Materials – Materials are also often called ‘inventory’ and are the parts and materials used when maintaining and repair assets. As such, materials can range from air filters to pipe to stockpiles of aggregate out on the road. Materials processes are often handled in part by specialized parts of the financial system (or enterprise resource planning (ERP) system) and so the interaction of the asset management system with the financial system can become fairly complex. The most fundamental (and classic) high-level process for materials is often called the requisition to check (‘req to check’) process and so it can be seen that a large part of this process is concerned with financial aspects of material transactions. More basic to the management of materials, however, is the maintenance of the stocks and stock levels of the various stock locations (stock bins and stockpiles). These processes typically involve materials ordering, receival, transfer, issues on to work orders, release, and correction (reconciling).
AI – Asset Inventory
This group of processes involves the maintenance of the basic asset master data. Although this is not always the case, the records of what assets are owned and or being maintained in the asset management system typically are maintained exclusively in the asset management system. The processes concerning ongoing addition of new assets, and the retirement and update of existing assets are those that are considered under this functional area. These may involve collection by automated data collection, manual inventorying using a mobile device, entry from paper forms, etc. Inventory master records generally contain some indication of location, most often on the linear referencing system. Asset attributes also typically include a classification and status.
AP – Asset Performance
Processes in this category involve all measurements of the condition of the asset. This includes any inspections which can, like for asset inventory, range from being automated condition surveys performed by a data collection vendor, to entries based on paper forms. Included in this functional area are any calculations of condition and performance indices that may be required to assess current state of repair or level of service for the asset type. If longer-term records are kept, the historical performance trends can also be analyzed.
PL – Planning
The processes involved in planning – how are future work plans created and kept, how are they maintained, and whether they are shared with any external systems – are all considered under this functional area. In some cases, processes may be as simple as importing a spreadsheet, in other cases, the planning process may be very complex and involve performance models, decision trees and various levels of approval and revision. It is under this functional area that one of the core AgileAssets features, optimization analysis, falls.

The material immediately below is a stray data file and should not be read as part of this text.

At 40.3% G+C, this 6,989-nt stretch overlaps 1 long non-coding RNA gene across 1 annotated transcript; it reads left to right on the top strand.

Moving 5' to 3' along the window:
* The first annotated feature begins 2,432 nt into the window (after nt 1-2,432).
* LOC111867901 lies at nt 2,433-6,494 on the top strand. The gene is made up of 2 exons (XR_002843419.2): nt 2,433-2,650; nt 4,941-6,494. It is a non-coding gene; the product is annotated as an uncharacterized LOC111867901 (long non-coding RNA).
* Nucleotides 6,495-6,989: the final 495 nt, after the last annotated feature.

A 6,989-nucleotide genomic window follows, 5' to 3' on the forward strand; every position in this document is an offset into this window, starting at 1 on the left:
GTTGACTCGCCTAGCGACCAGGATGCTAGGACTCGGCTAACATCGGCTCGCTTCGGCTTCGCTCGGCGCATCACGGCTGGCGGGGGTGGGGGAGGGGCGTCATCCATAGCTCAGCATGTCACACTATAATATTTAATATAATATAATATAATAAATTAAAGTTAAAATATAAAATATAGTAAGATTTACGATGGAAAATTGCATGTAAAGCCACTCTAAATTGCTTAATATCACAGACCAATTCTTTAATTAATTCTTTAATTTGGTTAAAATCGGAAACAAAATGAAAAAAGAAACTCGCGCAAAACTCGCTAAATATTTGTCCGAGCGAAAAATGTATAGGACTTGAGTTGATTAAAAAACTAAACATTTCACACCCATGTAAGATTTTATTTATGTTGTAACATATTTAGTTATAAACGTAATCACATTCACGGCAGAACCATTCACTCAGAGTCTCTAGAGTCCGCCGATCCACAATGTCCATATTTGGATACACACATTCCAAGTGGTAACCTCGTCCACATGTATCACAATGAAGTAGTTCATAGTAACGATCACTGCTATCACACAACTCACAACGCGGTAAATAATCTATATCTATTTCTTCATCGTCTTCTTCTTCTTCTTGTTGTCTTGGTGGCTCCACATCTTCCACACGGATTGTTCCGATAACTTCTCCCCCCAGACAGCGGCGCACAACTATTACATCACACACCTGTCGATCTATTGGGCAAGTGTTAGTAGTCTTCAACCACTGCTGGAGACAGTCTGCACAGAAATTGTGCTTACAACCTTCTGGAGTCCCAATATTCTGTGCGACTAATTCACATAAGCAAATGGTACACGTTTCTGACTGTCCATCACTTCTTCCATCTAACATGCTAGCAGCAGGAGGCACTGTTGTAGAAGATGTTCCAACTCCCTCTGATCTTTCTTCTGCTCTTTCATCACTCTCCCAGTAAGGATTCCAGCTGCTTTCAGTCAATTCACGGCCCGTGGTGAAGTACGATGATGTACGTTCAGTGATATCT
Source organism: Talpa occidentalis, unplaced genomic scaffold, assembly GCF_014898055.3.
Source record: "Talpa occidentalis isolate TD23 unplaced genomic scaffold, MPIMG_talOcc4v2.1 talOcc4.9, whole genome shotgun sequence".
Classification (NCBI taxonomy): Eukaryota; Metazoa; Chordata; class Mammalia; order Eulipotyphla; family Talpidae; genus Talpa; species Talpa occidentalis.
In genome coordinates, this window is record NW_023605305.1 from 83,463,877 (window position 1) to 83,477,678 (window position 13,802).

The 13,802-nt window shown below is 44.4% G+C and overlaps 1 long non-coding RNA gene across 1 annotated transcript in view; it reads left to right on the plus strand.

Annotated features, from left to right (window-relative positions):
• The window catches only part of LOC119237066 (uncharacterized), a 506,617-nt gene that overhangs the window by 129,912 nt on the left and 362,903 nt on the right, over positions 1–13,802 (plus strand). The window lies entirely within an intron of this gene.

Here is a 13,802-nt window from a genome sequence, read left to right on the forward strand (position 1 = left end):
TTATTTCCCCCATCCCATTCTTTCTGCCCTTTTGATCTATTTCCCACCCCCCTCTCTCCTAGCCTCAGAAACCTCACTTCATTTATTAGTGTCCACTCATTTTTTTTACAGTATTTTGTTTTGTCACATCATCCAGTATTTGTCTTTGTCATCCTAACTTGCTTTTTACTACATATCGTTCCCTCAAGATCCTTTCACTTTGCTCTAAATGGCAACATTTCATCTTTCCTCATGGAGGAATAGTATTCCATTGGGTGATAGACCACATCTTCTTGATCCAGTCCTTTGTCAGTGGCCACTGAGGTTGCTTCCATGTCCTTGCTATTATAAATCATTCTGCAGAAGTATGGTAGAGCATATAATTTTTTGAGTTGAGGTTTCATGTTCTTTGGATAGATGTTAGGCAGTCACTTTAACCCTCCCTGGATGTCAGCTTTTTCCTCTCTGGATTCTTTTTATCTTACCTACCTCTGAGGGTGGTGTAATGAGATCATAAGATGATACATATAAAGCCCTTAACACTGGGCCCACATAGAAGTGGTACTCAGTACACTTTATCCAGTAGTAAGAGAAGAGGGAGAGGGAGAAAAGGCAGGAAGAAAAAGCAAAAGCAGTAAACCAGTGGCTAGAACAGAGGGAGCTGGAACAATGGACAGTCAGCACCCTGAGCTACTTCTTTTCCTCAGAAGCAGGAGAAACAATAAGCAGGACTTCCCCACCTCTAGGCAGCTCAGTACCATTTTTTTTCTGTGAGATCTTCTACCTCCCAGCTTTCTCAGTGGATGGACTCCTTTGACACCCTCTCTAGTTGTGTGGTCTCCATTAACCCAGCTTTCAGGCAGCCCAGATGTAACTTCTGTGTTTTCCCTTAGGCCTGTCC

OP – Operations
This functional area encompasses all processes relating to the actual activity of repairing and maintaining the assets. This would include creating, updating and completion of all projects, work requests, work orders, time entry, resources usage recording and work accomplishment recording. These processes can include mobile data entry and typically involve processes for approval. This functional area also often includes an interface to send time entry information out to the financial system.
SEC – Security and Authentication
These processes involve how usernames and access are maintained in the system. All the security profiles or roles need to be defined and maintained for each module. In addition, all the processes need to be defined for adding new users to the system as well as updating users’ roles and access as they are promoted, move within the organization and retire.
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Although different modules of AgileAssets obviously include a very diverse set of processes, these functional areas serve to break down these processes into a very general set that can be applied broadly to all asset management. As a result, whether we are implementing a pavement management module, a maintenance management module, a fleet management module or a facilities management module, this basic functional area structure serves to organize and help manage the implementation process. In addition to helping to organize implementations, these functional areas also pervade the software (for instance it is often reflected in the menu structure), and the training material (for instance the AgileAssets Learning Center courses are organized using these functional areas). Knowing the AgileAssets functional areas will help you develop a good foundational knowledge of the AgileAssets suite and help you gain a holistic view of many of the high-level processes accommodated throughout the AgileAssets suite of products.